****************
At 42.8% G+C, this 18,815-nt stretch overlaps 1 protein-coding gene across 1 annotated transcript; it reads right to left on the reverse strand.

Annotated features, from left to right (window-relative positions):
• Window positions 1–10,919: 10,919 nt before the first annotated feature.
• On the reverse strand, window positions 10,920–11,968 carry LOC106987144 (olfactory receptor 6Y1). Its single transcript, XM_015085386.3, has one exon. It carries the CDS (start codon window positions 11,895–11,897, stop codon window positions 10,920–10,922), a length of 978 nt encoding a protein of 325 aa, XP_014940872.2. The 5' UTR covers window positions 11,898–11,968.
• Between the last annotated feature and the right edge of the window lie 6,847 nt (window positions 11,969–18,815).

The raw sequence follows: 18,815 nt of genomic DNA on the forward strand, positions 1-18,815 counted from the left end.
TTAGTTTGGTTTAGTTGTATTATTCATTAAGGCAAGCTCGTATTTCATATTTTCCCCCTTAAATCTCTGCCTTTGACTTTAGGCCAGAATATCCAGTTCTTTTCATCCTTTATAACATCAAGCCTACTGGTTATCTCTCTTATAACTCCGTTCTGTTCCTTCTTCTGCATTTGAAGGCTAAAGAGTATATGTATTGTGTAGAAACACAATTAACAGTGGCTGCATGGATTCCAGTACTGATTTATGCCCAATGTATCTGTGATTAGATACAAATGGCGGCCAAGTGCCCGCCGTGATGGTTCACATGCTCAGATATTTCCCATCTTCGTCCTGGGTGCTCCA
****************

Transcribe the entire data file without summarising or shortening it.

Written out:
At 42.8% G+C, this 18,815-nt stretch overlaps 1 protein-coding gene across 1 annotated transcript; it reads right to left on the reverse strand.

Annotated features, from left to right (window-relative positions):
• Window positions 1–10,919: 10,919 nt before the first annotated feature.
• On the reverse strand, window positions 10,920–11,968 carry LOC106987144 (olfactory receptor 6Y1). Its single transcript, XM_015085386.3, has one exon. It carries the CDS (start codon window positions 11,895–11,897, stop codon window positions 10,920–10,922), a length of 978 nt encoding a protein of 325 aa, XP_014940872.2. The 5' UTR covers window positions 11,898–11,968.
• Between the last annotated feature and the right edge of the window lie 6,847 nt (window positions 11,969–18,815).

The raw sequence follows: 18,815 nt of genomic DNA on the forward strand, positions 1-18,815 counted from the left end.
TTAGTTTGGTTTAGTTGTATTATTCATTAAGGCAAGCTCGTATTTCATATTTTCCCCCTTAAATCTCTGCCTTTGACTTTAGGCCAGAATATCCAGTTCTTTTCATCCTTTATAACATCAAGCCTACTGGTTATCTCTCTTATAACTCCGTTCTGTTCCTTCTTCTGCATTTGAAGGCTAAAGAGTATATGTATTGTGTAGAAACACAATTAACAGTGGCTGCATGGATTCCAGTACTGATTTATGCCCAATGTATCTGTGATTAGATACAAATGGCGGCCAAGTGCCCGCCGTGATGGTTCACATGCTCAGATATTTCCCATCTTCGTCCTGGGTGCTCCA